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February 2017

Boot Camp - HTML - Paragraphs

Excellent tutorial on how to do paragraphs:

And yes, I could rewrite all this myself, but what would be the point?  The first rule of programming is never reinvent the wheel. 

You could do this completely on your own, but the good news, is that I'll respond and tell you what you think.  I'll even make the occasional movie.

How to make a web page with a PC. 



And on the Mac:

Boot Camp - The Practical Side of Things - How to Make Money

Start small.   Create a simple one page website advertising your business.  Put your name in the domain name.  I've got and

Mine are more complicated right now, but you get the idea.

You'll need a credit card.  I hate to say this but use GoDaddy.  They are the easiest to set up.  You can use their web hosting or not.  I personally prefer Microsoft Azure for web hosting, but they don't do domain names.  However, they have easy directions for setting up GoDaddy and it's the easiest.  You can also buy your email from GoDaddy for now, but I prefer using Office 365.  We'll talk about that later.

The GoDaddy website is easy to use, and I need to figure out a way to get them to give me some adverting revenue.  That's one of the next things, but I'm not good at generating revenue.

So that's going to be your first assignment.  Get a domain name.  If you need help on that, ask in the comments.

More on making money.  Years ago, I made a small amount of money by being an Amazon affiliate and recommending books and products.  I haven't made any in recent years and they may be dropped me.

You see those advertisements on Facebook, blogs, and other places?  Those are affiliates.  I've applied to be a GoDaddy affiliate, and once I am, I'll put links here so I can get a commission when you set up a GoDaddy account.  Don't wait on that, because it's probably about $.25 a person if that much.  Yes, I said 25 cents a person.  And they usually don't pay until have a substantial amount of revenue.

I've gotten paid outright to put up an add on my diabetes blog, and they approached me.  But that doesn't happen often.  You do have to become widely popular, more on that.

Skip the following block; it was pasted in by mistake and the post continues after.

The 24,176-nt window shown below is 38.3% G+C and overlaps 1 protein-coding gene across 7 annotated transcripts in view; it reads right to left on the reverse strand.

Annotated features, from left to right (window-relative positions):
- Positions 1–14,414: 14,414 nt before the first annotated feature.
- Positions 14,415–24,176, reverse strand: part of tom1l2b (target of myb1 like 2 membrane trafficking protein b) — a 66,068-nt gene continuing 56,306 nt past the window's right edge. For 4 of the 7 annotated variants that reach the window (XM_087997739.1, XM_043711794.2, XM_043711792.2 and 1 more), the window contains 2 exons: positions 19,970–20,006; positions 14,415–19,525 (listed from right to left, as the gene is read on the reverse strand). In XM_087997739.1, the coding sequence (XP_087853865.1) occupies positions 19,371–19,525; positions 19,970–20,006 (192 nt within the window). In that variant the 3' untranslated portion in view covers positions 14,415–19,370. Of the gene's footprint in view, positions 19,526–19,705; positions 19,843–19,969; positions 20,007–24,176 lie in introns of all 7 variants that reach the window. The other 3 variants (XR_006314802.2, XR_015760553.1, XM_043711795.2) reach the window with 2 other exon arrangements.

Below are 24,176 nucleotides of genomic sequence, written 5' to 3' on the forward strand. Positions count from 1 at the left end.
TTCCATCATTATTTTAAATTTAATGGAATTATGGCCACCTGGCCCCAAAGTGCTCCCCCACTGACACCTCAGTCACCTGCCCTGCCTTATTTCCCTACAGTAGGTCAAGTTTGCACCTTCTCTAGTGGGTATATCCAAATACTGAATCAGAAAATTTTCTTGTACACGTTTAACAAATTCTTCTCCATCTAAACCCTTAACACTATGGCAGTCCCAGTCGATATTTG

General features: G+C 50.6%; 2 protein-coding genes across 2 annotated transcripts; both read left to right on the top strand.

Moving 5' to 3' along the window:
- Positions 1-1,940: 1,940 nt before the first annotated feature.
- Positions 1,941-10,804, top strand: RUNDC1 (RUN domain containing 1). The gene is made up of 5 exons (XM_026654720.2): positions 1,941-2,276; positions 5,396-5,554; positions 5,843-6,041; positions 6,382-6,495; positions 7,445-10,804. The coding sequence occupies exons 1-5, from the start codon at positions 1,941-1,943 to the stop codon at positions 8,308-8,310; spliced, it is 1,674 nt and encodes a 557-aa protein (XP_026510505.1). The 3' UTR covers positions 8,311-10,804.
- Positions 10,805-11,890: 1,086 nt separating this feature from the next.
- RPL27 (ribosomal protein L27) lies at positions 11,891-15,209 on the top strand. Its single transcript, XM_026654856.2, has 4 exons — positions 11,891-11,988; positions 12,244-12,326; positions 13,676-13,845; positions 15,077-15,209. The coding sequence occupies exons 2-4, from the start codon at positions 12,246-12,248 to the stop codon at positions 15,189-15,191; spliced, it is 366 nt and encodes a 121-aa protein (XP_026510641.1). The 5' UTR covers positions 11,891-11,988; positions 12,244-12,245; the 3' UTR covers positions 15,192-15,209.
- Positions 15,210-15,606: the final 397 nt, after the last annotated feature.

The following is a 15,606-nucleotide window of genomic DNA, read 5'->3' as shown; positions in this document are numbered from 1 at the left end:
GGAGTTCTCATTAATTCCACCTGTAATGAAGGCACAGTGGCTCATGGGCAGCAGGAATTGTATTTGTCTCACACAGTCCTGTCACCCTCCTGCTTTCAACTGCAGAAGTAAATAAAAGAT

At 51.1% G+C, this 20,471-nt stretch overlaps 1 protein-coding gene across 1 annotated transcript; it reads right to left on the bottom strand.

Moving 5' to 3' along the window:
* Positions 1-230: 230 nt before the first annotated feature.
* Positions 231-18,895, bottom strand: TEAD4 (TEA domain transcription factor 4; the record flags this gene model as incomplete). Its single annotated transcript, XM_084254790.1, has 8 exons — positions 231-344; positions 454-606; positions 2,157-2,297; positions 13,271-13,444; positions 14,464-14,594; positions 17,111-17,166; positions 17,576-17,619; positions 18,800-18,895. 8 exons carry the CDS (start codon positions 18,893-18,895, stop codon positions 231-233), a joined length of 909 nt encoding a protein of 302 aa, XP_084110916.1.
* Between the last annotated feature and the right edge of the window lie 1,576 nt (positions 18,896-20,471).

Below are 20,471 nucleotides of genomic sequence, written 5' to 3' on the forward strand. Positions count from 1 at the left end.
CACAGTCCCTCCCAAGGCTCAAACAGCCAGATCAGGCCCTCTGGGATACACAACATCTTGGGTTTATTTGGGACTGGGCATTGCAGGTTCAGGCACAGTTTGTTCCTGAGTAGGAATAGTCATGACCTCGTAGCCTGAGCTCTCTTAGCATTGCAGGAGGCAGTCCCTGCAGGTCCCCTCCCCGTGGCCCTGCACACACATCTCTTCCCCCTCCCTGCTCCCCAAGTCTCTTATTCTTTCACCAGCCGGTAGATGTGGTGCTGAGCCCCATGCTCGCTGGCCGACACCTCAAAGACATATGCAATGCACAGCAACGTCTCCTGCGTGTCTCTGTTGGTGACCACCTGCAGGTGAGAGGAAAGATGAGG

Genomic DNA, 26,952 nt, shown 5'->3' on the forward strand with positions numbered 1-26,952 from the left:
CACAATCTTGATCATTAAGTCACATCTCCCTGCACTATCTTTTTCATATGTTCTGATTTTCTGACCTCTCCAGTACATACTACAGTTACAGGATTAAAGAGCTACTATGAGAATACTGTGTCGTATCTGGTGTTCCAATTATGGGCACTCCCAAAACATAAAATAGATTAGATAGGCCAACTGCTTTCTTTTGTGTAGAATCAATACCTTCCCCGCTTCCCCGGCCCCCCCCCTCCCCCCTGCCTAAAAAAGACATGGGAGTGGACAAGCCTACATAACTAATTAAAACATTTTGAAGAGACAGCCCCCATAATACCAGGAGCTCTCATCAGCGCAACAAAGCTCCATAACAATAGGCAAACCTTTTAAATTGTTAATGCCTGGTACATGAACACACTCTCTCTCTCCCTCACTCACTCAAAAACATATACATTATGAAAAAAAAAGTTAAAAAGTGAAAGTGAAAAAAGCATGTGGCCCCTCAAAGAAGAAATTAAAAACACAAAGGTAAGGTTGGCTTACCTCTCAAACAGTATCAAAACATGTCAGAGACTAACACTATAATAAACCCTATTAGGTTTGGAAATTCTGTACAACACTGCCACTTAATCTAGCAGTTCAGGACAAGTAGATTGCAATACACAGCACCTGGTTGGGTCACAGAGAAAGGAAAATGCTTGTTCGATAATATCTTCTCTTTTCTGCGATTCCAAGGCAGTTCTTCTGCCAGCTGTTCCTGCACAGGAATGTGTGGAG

The "Boot Camp" thing

Last night, late, one of my former students reached out to me via Facebook Chat.  Nice to hear from him, and we had a short conversation.  He is wanting to go back to school but is pretty tied down right now.  So, I mentioned he could learn online and self teach.  Well, I'm taking it a step further, and I'm guiding it.  Anyone is welcome to jump in.  I'm going to find a way to get some advertising dollars out of it, and if you do get some work, it would be nice if you toss some money or work my way.

Here's what you get out of it.  I've taught this stuff for over 25 years.  I tutored when I was in college, and taught in a local school district for 23 years.  I have a master's degree in teaching online and with computers from UNT, and I wrote curriculum for that same school district and it is still in use.  For the past two years I've been teaching web design and computer science for Johns Hopkins Center for Talented Youth.  I've also written some courses for them.

Here's what I get out of it.  I need a refresher of my technology skills.  I'm more driven to accomplish that if I've helping others.  Just my makeup.  So feel free to play along.  I might take side journeys now and then but I'll be here.

Just comment here if you need help, and we'll find a channel to communicate.    Which ever works for both of our styles. 

You don't even have to play along at the same speed.  You find this two months from now and you want to jump in go for it.

By the way, there are lots of people out there that will be happy to take your money, either now or later.  I don't like the idea of that.  I'm against private colleges, though University of Phoenix seems to do well, and I've known people who teach for them.  If you can sit in a classroom for the equivalent of four years, I recommend a good public university, UTD and UNT are my favorites.  You get a lot out of that, mostly the proof that you can complete a four year project following someone else's guidelines.  There are scholarships out there, even more after you get a semester or two under your belt.

Stay far, far away from the diploma mills.  We've already had a local one shut down and leave people hanging.


Boot Camp–HTML Tutorial Part 2


<!DOCTYPE html>  is important.  It means we are using HTML 5.  There are lots of versions before 5, but don’t worry about them unless you are converting an old html website (not a bad way to pick up some money).  Also, HTML is upwards  compatible.  An old website will always work, if you change it to HTML 5.  You may have to clean it up some, but it will work.

Matching tags is important!  Listen to them.

Nice thing about HTML dog – tutorials are short and sweet.

Boot Camp–HTML Tutorial - Getting Started

They are right.

Doesn’t matter if you have Mac, PC, Linux, or a Chromebook.  Start with a simple text editor, and barebones HTML.

More than once, I’ve been able to fix something with someone else’s computer, out in the field with just those tools.

And more than once, those fancy CODE editors, screwed up my design, and I had to go old school.

Learn old school with old school tools.

I’ll make some other suggestions along the way.

Time for a new Boot Camp, and I hope at least one former student is following along.

Yep, it’s time to refresh technology, and I know a few people who want to learn stuff, at least one former student and a, well, he might be a former student too, as I was paid to tutor him in college.

So, the first assignment is to go through the tutorials at 

Sorry, it’s doggy but can’t help that.

Feel free to discuss in the comments.